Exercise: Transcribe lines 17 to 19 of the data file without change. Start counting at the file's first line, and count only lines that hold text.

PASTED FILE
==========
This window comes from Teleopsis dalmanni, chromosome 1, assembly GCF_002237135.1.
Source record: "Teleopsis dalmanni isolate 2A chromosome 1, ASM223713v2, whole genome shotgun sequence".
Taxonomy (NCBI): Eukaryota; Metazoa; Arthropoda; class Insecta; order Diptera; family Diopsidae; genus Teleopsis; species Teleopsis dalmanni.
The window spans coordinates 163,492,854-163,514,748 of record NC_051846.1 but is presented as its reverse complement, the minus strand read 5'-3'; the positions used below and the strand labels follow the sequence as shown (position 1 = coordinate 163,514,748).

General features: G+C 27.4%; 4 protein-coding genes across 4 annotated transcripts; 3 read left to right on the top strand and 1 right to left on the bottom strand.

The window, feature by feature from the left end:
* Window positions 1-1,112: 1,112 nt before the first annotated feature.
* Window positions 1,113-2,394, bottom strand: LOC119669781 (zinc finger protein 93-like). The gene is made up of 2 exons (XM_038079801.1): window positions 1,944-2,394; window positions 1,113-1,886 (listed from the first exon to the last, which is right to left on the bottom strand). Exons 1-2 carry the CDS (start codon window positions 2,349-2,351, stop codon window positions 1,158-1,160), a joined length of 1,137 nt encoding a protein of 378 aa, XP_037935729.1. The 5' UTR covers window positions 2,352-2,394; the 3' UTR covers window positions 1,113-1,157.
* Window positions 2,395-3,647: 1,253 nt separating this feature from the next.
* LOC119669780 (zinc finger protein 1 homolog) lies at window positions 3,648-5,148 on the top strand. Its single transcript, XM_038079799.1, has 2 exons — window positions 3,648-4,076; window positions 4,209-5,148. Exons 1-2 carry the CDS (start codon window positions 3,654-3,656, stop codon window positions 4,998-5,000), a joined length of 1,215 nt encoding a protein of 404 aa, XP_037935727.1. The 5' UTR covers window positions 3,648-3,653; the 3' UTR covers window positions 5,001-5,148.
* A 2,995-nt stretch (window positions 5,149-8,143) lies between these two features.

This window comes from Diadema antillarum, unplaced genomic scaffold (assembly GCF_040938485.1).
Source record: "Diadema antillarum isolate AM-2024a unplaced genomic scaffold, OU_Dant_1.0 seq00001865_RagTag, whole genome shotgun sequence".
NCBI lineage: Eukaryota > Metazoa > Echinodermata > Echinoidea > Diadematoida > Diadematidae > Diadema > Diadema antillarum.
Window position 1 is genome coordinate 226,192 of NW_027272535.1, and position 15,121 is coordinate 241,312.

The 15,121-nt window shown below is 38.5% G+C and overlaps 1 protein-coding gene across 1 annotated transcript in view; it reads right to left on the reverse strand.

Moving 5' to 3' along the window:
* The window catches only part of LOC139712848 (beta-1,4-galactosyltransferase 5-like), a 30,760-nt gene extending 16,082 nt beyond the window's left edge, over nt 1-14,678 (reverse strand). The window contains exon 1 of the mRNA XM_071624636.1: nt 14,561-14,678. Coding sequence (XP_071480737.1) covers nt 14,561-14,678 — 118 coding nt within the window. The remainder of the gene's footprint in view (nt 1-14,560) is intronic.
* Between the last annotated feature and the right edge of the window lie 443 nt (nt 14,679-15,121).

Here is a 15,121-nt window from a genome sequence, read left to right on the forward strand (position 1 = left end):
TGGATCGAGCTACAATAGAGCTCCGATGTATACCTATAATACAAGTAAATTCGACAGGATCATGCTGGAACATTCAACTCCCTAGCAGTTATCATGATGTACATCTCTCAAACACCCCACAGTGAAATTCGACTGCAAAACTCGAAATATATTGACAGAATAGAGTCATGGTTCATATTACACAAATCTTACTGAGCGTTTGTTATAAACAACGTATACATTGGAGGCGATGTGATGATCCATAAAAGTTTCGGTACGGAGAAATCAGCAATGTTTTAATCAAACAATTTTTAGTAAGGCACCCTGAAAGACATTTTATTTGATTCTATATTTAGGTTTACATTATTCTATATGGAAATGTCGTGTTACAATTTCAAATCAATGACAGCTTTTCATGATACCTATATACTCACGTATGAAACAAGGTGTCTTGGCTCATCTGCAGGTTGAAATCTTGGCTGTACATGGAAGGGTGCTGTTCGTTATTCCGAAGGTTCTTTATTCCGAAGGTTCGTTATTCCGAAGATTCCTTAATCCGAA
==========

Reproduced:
Moving 5' to 3' along the window:
* The window catches only part of LOC139712848 (beta-1,4-galactosyltransferase 5-like), a 30,760-nt gene extending 16,082 nt beyond the window's left edge, over nt 1-14,678 (reverse strand). The window contains exon 1 of the mRNA XM_071624636.1: nt 14,561-14,678. Coding sequence (XP_071480737.1) covers nt 14,561-14,678 — 118 coding nt within the window. The remainder of the gene's footprint in view (nt 1-14,560) is intronic.
* Between the last annotated feature and the right edge of the window lie 443 nt (nt 14,679-15,121).